July 21, 2012

Rhubarb Grapefruit Marmalade

I just put a rhubarb cake in the oven (this recipe I found on Pinterest). Yes, despite my best efforts, I used my oven on one of the hottest days of the year. I also got sucked into using one of the latest, trendiest, freshest, in-season ingredients.

Rhubarb Grapefruit Marmalade

I am alright with seasonal, local food being trendy though. There are certain things that once they are in season I will not stop eating them with every meal (such as asparagus and corn) and in every baked good (peaches, strawberries, the list goes on); the summer is a bounty of fresh, exciting products.

I tried some in-season beet greens too that admittedly were a little odd. Apparently, you can eat the beet leaves like spinach. The actual beets are quite small, as the ones they use for beet greens are only young plants, but they make for an interesting addition to stirfries or roasted vegetables. This was more of a winter vegetable medley I suppose, with sweet potato, butternut squash, zucchini and beet greens:

There are all sorts of interesting finds at the farmer's markets right now.

Try some stewed rhubarb on top of yoghurt or ice cream: simply add 1/3 cups sugar per 1 cup of chopped rhubarb and simmer about 15 minutes until soft.

The mixture lasts in the fridge for up to a week, so you can scoop it onto anything sweet or eat it by itself.

Rhubarb sauce

One of the best ways to enjoy that fresh bounty is to can and preserve it for when the ingredients aren't as readily available. I love how the latest Canadian Living Magazine had a section devoted to canning summer fruits and vegetables. I have made jams, salsas and relishes before, but never marmalade, so I was intrigued by their Rhubarb Grapefruit Marmalade recipe.

Rhubarb Grapefruit Marmalade

Rhubarb Grapefruit Marmalade (recipe from Canadian Living)

3 red grapefruit
1 lemon
6 cups sugar
4 cups sliced rhubarb


1. Cut the grapefruits in half and cut off any stems and blossom ends.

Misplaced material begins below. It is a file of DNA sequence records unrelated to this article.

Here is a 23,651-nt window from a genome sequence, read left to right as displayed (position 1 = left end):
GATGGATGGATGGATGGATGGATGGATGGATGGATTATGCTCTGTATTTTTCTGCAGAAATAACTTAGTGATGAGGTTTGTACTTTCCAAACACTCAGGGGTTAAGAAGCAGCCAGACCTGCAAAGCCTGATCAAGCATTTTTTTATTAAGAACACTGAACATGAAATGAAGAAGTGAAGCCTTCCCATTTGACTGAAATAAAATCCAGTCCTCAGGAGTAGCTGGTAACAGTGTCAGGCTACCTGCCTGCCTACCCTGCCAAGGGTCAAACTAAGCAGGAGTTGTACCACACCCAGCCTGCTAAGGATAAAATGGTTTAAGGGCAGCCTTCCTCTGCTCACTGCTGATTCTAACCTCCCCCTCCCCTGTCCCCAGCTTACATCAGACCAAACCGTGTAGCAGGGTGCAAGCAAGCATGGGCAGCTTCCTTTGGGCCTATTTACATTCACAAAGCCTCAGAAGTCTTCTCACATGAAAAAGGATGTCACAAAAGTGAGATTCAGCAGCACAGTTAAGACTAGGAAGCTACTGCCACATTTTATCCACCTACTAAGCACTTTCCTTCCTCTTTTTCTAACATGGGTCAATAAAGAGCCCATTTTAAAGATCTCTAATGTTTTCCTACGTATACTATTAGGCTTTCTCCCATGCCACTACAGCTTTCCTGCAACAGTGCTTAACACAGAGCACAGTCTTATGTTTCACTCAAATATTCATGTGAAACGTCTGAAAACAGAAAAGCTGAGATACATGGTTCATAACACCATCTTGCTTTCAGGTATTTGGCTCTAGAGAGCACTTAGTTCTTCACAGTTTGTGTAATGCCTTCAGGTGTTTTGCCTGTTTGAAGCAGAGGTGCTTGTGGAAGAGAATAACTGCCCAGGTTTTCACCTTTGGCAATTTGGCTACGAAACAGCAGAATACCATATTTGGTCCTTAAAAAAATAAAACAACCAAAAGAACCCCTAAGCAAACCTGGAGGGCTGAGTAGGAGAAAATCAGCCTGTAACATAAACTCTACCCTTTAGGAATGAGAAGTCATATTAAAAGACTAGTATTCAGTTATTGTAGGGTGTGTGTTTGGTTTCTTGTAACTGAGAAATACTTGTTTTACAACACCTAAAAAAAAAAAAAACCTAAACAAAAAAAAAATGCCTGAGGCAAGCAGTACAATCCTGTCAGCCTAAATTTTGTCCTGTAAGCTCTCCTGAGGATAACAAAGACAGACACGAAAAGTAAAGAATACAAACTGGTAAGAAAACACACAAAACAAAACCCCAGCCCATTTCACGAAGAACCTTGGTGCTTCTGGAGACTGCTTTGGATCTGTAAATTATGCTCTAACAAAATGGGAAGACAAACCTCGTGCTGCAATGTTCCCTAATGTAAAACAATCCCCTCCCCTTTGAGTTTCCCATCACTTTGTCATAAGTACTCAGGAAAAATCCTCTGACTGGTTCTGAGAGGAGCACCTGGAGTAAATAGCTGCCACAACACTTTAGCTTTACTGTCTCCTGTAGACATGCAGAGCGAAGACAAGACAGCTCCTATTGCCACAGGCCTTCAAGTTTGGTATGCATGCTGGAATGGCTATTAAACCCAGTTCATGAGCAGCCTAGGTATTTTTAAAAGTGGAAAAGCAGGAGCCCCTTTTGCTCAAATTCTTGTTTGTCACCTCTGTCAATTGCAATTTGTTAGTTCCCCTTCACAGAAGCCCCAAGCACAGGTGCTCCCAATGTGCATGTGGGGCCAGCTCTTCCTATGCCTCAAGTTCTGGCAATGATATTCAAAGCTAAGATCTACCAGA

2. Juice the grapefruits and lemon. A juicer helps a lot in this step. Thanks for the wonderful gift. You know who you are :) Make sure to not get any seeds in in the juice. Tie the leftover seeds and membranes into a cheesecloth.

3. Slice the grapefruit peels into thick strips. Add the peels and cheesecloth to a pot with the juices. Add 5 cups of water.

4. Cover and simmer for about 2 1/2 hours until the peels turn to mush. Remove the cheesecloth bag. Measure 5 cups of grapefruit mixture. In a new pot, stir together grapefruit mixture, sugar and rhubarb.

5. Boil vigorously for about 20 minutes until mixture reaches a gel-like consistency.

6. Pour into sterilized canning jars, leaving a 1/4 inch headspace, and process in a canner for 10 minutes.

I have never been a huge marmalade fan, as I usually prefer jam, but I loved this marmalade. The rhubarb and citrus isn't as tangy as I thought. Albeit, there is quite a lot of sugar added. That's the thing with canning recipes; don't be alarmed by the amount of sugar added. The end result is quite sweet and actually goes wonderfully with peanut butter on toast or scones. I would have never thought rhubarb could be turned into a marmalade. Now, like with most canning recipes, I have more marmalade than I know what to do with. However, that comes in handy in the winter months when you're pining for some of that summer goodness.

No comments:

Post a Comment

blogger template